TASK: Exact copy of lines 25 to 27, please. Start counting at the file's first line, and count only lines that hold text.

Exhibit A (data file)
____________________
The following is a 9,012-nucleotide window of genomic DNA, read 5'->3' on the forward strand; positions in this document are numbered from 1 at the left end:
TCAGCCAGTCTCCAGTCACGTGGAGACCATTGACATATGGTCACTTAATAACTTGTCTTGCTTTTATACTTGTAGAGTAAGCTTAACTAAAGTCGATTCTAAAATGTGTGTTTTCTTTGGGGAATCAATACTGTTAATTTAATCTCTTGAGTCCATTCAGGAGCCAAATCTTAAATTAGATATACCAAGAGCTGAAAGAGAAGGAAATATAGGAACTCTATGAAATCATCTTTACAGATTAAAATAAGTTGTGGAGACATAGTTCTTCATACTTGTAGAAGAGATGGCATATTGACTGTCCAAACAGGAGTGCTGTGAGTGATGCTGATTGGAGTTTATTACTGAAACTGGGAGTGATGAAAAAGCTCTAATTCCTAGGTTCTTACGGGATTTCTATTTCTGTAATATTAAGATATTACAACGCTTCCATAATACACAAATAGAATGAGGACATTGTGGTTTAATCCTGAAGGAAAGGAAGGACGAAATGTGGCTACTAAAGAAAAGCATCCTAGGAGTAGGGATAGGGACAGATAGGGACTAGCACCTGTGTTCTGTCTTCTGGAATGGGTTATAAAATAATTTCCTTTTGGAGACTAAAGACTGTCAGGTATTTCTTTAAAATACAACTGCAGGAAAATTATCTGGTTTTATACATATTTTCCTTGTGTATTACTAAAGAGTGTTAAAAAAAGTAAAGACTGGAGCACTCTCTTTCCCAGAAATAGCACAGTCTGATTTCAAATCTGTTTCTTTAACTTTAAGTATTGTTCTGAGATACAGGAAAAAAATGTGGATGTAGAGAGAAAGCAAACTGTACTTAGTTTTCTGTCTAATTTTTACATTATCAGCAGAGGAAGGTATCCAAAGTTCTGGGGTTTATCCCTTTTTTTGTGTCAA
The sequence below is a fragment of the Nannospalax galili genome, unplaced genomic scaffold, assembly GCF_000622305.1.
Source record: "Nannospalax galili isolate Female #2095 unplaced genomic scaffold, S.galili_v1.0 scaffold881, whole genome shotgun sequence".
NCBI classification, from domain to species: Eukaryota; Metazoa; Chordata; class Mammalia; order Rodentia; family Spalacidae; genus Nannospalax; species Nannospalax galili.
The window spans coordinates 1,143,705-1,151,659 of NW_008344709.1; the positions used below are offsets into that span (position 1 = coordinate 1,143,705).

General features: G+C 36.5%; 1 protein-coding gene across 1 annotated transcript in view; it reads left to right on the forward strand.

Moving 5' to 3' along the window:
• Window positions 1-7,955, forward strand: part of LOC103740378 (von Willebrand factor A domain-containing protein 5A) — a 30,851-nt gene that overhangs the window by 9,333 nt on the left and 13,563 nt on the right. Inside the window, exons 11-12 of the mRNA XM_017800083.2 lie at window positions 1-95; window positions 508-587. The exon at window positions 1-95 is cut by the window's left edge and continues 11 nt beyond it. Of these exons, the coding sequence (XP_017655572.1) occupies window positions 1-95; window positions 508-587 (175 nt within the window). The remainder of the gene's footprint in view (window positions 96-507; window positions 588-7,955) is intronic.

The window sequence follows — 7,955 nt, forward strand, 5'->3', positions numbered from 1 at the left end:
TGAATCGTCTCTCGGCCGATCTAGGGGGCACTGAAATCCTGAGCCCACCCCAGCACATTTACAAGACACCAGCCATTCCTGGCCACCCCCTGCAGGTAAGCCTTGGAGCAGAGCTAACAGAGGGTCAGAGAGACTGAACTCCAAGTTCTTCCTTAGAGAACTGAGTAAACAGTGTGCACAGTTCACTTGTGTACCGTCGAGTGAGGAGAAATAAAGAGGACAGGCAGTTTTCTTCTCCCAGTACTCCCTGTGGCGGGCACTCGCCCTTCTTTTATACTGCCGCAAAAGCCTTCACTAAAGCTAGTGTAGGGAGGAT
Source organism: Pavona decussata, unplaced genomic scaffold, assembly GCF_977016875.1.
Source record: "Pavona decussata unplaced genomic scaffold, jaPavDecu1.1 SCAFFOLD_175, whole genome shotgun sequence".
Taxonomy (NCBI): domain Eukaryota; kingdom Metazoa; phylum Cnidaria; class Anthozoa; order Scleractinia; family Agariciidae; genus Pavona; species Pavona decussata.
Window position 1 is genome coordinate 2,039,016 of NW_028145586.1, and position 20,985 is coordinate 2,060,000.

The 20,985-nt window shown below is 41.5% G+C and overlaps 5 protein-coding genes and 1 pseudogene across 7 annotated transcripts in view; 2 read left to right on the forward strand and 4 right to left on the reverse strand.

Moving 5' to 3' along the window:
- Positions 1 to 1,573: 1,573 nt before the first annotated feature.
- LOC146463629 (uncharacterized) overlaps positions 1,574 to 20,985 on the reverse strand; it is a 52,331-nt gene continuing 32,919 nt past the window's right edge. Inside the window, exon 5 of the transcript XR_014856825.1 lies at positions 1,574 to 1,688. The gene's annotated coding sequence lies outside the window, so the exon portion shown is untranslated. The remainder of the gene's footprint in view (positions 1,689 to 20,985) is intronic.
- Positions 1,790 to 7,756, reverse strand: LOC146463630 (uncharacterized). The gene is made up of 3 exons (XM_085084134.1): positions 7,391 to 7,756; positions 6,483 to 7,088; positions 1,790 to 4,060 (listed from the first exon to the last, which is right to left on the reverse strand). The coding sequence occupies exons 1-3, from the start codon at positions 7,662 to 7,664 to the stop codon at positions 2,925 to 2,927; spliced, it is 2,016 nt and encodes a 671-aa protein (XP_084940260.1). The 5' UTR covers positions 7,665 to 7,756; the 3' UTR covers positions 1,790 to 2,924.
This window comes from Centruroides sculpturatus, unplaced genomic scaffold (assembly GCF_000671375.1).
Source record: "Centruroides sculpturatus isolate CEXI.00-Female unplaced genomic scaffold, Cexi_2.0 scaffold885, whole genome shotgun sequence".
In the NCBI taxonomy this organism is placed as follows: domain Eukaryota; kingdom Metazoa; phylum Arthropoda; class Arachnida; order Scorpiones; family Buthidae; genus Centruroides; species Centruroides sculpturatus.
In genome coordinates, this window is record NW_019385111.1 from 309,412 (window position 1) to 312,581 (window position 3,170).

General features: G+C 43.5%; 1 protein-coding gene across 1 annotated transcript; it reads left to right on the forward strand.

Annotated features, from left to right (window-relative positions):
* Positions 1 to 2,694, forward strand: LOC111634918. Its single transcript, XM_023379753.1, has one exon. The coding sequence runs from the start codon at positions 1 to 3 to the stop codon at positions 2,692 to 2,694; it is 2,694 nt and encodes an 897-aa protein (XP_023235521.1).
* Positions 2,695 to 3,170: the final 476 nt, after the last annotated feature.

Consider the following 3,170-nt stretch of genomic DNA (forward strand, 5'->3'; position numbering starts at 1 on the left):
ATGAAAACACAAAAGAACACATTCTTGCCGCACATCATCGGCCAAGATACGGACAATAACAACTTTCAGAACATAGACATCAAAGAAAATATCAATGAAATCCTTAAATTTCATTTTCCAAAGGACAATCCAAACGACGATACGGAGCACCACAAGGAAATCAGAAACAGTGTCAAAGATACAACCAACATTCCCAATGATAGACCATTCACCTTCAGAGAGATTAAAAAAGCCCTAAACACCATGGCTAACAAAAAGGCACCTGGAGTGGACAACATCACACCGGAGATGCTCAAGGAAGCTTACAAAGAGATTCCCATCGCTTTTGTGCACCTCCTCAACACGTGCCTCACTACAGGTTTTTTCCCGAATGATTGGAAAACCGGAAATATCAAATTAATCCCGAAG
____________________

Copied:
General features: G+C 43.5%; 1 protein-coding gene across 1 annotated transcript; it reads left to right on the forward strand.

Annotated features, from left to right (window-relative positions):
* Positions 1 to 2,694, forward strand: LOC111634918. Its single transcript, XM_023379753.1, has one exon. The coding sequence runs from the start codon at positions 1 to 3 to the stop codon at positions 2,692 to 2,694; it is 2,694 nt and encodes an 897-aa protein (XP_023235521.1).